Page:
Massif des Mamelles

CMNTIPA026
Massif des Mamelles

Country: Cameroon

Administrative region: South (Region)

Central co-ordinates: 2.56760 N, 9.94870 E

Area: 93km²

Qualifying IPA Criteria

A(i)Site contains one or more globally threatened species

IPA assessment rationale

The site qualifies as a potential IPA under Criterion A(i) due to the presence of globally threatened species such as Afrotrewia kamerunica, Rhapiostylis ovatifolia, Deinbollia mezilii and Culcasia bosii (all EN), which are known from very few other sites. Considering the small size of the site, quite a large number of threatened, endemic or nationally rare species are known. However, there are caveats against some of these species due to the paucity of data available. Tchouto (2004) mentions several taxa as associated with the site but for several of these, such as Monanthotaxis elegans, Gilbertiodendron pachyanthum and Monodora zenkeri, specimen numbers are not available. Other taxa, such as Cassipourea alternifolia, Pauridiantha multiflora, Cola hypochrysea and Culcasia bosii have been included here although they occur a little distance from the main hills, while other rare or threatened taxa that are recorded imprecisely from nearby (such as Ochthocosmus calothyrsus) have not been included but should be searched for at the site. In summary, further surveying of this small site should be performed to verify the state of the habitat and what taxa still occur. This should be an urgent priority given the imminent threats faced from mining, palm-oil clearance and coastal development.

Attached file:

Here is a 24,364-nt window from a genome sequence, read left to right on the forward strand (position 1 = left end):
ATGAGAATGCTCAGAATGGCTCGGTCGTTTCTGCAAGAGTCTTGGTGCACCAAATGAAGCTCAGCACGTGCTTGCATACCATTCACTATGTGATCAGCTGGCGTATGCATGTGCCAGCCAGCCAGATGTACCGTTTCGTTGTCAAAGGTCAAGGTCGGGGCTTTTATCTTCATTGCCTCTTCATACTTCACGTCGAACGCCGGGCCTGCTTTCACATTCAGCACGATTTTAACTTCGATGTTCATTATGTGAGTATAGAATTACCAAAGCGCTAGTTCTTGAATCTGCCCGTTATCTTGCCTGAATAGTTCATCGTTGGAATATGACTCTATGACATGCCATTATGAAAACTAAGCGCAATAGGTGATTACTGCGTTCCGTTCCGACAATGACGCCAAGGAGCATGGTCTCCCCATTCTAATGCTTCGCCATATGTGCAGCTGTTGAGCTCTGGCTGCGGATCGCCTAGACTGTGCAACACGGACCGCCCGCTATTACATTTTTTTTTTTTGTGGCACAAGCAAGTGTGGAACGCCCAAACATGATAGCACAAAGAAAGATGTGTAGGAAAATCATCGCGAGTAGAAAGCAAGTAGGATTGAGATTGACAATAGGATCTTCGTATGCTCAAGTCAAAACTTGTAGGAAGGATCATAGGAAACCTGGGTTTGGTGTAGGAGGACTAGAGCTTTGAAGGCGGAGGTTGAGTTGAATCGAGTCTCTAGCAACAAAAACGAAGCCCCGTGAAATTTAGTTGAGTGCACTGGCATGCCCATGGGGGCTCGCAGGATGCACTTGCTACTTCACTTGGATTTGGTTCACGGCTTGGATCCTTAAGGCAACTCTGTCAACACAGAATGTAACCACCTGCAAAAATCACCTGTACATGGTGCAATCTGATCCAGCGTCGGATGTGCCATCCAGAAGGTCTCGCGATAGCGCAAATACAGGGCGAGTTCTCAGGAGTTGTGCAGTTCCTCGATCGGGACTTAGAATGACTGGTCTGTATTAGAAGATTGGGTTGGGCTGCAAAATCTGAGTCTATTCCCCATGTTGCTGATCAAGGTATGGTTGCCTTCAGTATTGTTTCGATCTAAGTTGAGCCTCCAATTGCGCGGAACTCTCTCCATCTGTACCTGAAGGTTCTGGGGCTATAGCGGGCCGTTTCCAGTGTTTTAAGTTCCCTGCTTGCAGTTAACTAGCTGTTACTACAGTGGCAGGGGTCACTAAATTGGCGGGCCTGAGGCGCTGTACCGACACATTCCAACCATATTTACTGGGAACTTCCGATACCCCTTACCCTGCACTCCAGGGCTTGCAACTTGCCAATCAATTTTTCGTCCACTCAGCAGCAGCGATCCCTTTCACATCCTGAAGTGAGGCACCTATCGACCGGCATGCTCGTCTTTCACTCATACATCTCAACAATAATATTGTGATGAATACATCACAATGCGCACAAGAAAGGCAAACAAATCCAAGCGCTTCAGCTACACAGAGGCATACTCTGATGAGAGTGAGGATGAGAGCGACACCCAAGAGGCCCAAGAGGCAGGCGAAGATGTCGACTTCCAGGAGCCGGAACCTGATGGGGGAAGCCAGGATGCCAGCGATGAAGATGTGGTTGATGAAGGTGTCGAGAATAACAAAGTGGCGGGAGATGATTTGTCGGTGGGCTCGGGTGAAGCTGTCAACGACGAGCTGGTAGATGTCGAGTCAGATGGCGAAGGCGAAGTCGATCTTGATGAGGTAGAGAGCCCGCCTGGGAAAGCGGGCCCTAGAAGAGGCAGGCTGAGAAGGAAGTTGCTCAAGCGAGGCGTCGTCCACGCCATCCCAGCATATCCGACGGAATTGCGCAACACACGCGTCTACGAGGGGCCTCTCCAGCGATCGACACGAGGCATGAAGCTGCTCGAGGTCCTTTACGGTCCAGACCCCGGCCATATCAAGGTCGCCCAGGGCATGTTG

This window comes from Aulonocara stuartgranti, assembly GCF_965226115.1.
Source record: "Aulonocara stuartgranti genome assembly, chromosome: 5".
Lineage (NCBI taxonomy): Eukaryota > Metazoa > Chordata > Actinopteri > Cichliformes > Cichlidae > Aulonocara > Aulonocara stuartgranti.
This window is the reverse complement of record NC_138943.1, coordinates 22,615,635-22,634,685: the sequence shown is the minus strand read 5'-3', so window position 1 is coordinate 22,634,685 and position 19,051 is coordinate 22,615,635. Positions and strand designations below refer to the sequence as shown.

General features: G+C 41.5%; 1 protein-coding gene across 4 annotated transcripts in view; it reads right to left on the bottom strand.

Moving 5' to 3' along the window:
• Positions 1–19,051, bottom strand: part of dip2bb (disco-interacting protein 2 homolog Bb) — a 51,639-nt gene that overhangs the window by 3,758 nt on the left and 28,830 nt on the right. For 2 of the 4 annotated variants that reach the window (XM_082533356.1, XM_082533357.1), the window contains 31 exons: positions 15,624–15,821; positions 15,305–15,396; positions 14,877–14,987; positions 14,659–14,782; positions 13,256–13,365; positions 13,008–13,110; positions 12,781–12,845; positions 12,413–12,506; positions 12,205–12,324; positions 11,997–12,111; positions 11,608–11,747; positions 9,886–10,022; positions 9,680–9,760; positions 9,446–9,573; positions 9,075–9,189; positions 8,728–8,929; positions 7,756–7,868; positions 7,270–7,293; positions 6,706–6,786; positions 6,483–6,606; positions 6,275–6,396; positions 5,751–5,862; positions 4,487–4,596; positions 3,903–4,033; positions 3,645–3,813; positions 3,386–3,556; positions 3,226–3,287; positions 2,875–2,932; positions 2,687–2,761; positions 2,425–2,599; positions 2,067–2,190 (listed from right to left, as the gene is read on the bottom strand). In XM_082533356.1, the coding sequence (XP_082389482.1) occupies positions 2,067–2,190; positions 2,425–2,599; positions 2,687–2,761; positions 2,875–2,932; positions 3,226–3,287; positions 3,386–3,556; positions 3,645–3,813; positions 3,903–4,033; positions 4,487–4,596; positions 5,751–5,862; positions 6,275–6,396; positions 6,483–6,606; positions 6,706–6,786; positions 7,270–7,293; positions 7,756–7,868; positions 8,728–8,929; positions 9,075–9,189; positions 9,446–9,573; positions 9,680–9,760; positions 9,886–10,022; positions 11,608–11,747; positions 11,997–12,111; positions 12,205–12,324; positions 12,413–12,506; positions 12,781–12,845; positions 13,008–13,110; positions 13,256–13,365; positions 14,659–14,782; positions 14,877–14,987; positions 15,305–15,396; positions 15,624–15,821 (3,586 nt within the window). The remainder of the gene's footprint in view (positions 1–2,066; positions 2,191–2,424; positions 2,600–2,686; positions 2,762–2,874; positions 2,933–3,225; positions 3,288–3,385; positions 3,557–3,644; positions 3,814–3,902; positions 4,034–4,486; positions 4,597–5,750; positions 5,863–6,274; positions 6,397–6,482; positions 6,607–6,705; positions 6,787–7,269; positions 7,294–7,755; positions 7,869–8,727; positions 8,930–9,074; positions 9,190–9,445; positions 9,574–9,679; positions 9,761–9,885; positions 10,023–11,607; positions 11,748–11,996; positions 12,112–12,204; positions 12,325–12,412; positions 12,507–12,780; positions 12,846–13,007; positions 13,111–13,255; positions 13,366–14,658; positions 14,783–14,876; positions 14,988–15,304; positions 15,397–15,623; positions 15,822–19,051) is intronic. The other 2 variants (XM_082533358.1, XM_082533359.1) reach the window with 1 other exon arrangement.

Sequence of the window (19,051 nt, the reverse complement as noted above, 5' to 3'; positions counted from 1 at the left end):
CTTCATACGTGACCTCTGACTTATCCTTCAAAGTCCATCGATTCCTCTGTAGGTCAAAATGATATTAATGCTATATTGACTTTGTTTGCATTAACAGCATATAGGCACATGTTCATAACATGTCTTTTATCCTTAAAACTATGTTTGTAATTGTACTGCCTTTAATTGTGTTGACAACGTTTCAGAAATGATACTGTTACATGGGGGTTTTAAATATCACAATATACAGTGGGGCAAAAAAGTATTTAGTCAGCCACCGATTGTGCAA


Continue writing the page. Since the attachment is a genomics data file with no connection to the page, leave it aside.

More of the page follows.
Site description

Massif des Mamelles is a low ridge of forested hills, approximately 15 km long and 2 km wide, running NNE-SSW parallel to the coast, which is 12 km away. The nearest town is Ebodje, on the N7 coastal road between Campo and Kribi. Three peaks are named on the map, from north to south, Mont Puku, Mont Mbimba and Mont Die Buster (Openstreetmap 2022; results from Geonames). The hills interrupt the low plain between the sea and Campo Ma'an National Park 25 km to the east. Mt Elephant (475 m) lies around 20 km to the north, while to the south the low plain stretches across the border and well into Equatorial Guinea.

Botanical significance

The site is relatively little known but was noted in the work of Tchouto (2004) on the Campo Ma'an area as a botanical hotspot and key site for rare and range-restricted taxa. While some of the taxa are also recorded from within the Campo Ma'an National Park, others are not, such as Afrotrewia kamerunica (Cheek & Lovell, 2020). Some taxa are also shared with Mont Elephant. Both sites represent a vegetation type categorised by Tchouto (2004), following Letouzey (1986), as "Caesalpsa" vegetation type 3 ("Lowland evergreen forest rich in Caesalpinioideae, with Sacoglottis gabonensis and other coastal indicators"). The site was actually explored for several days in September 1862 by Richard Francis Burton but no observations or specimens were recorded (Letouzey, 1968b).

Habitat and geology